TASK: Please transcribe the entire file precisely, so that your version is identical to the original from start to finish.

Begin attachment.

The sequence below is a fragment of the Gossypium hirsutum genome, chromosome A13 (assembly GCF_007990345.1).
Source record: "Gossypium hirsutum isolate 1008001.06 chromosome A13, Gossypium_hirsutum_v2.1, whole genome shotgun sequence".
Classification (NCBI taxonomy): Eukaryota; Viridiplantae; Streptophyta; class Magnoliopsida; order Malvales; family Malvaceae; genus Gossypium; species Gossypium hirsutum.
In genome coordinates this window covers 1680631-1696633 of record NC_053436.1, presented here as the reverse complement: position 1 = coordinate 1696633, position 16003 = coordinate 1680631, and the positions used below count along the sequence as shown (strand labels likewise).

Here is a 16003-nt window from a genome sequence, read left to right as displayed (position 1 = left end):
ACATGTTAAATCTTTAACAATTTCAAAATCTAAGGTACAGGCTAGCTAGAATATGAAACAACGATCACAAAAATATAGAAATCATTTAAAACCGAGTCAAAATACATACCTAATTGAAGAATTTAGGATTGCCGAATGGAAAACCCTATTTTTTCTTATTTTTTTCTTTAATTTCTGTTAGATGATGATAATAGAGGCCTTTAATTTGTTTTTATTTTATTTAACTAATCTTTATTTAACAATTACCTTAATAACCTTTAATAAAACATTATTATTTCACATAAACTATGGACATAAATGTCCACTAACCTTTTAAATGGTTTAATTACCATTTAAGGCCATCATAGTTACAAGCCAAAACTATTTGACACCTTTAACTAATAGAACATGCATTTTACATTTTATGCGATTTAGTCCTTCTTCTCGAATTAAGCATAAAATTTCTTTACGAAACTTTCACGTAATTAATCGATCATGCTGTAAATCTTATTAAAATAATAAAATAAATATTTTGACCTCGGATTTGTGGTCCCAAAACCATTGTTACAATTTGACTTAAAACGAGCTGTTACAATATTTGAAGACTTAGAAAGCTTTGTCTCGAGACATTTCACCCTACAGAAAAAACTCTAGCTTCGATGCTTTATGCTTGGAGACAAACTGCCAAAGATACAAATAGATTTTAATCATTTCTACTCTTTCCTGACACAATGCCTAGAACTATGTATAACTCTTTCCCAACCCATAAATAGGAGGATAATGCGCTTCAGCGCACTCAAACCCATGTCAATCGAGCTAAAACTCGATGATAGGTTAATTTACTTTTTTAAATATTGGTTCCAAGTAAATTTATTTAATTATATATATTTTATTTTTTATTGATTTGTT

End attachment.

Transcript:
The sequence below is a fragment of the Gossypium hirsutum genome, chromosome A13 (assembly GCF_007990345.1).
Source record: "Gossypium hirsutum isolate 1008001.06 chromosome A13, Gossypium_hirsutum_v2.1, whole genome shotgun sequence".
Classification (NCBI taxonomy): Eukaryota; Viridiplantae; Streptophyta; class Magnoliopsida; order Malvales; family Malvaceae; genus Gossypium; species Gossypium hirsutum.
In genome coordinates this window covers 1680631-1696633 of record NC_053436.1, presented here as the reverse complement: position 1 = coordinate 1696633, position 16003 = coordinate 1680631, and the positions used below count along the sequence as shown (strand labels likewise).

Here is a 16003-nt window from a genome sequence, read left to right as displayed (position 1 = left end):
ACATGTTAAATCTTTAACAATTTCAAAATCTAAGGTACAGGCTAGCTAGAATATGAAACAACGATCACAAAAATATAGAAATCATTTAAAACCGAGTCAAAATACATACCTAATTGAAGAATTTAGGATTGCCGAATGGAAAACCCTATTTTTTCTTATTTTTTTCTTTAATTTCTGTTAGATGATGATAATAGAGGCCTTTAATTTGTTTTTATTTTATTTAACTAATCTTTATTTAACAATTACCTTAATAACCTTTAATAAAACATTATTATTTCACATAAACTATGGACATAAATGTCCACTAACCTTTTAAATGGTTTAATTACCATTTAAGGCCATCATAGTTACAAGCCAAAACTATTTGACACCTTTAACTAATAGAACATGCATTTTACATTTTATGCGATTTAGTCCTTCTTCTCGAATTAAGCATAAAATTTCTTTACGAAACTTTCACGTAATTAATCGATCATGCTGTAAATCTTATTAAAATAATAAAATAAATATTTTGACCTCGGATTTGTGGTCCCAAAACCATTGTTACAATTTGACTTAAAACGAGCTGTTACAATATTTGAAGACTTAGAAAGCTTTGTCTCGAGACATTTCACCCTACAGAAAAAACTCTAGCTTCGATGCTTTATGCTTGGAGACAAACTGCCAAAGATACAAATAGATTTTAATCATTTCTACTCTTTCCTGACACAATGCCTAGAACTATGTATAACTCTTTCCCAACCCATAAATAGGAGGATAATGCGCTTCAGCGCACTCAAACCCATGTCAATCGAGCTAAAACTCGATGATAGGTTAATTTACTTTTTTAAATATTGGTTCCAAGTAAATTTATTTAATTATATATATTTTATTTTTTATTGATTTGTT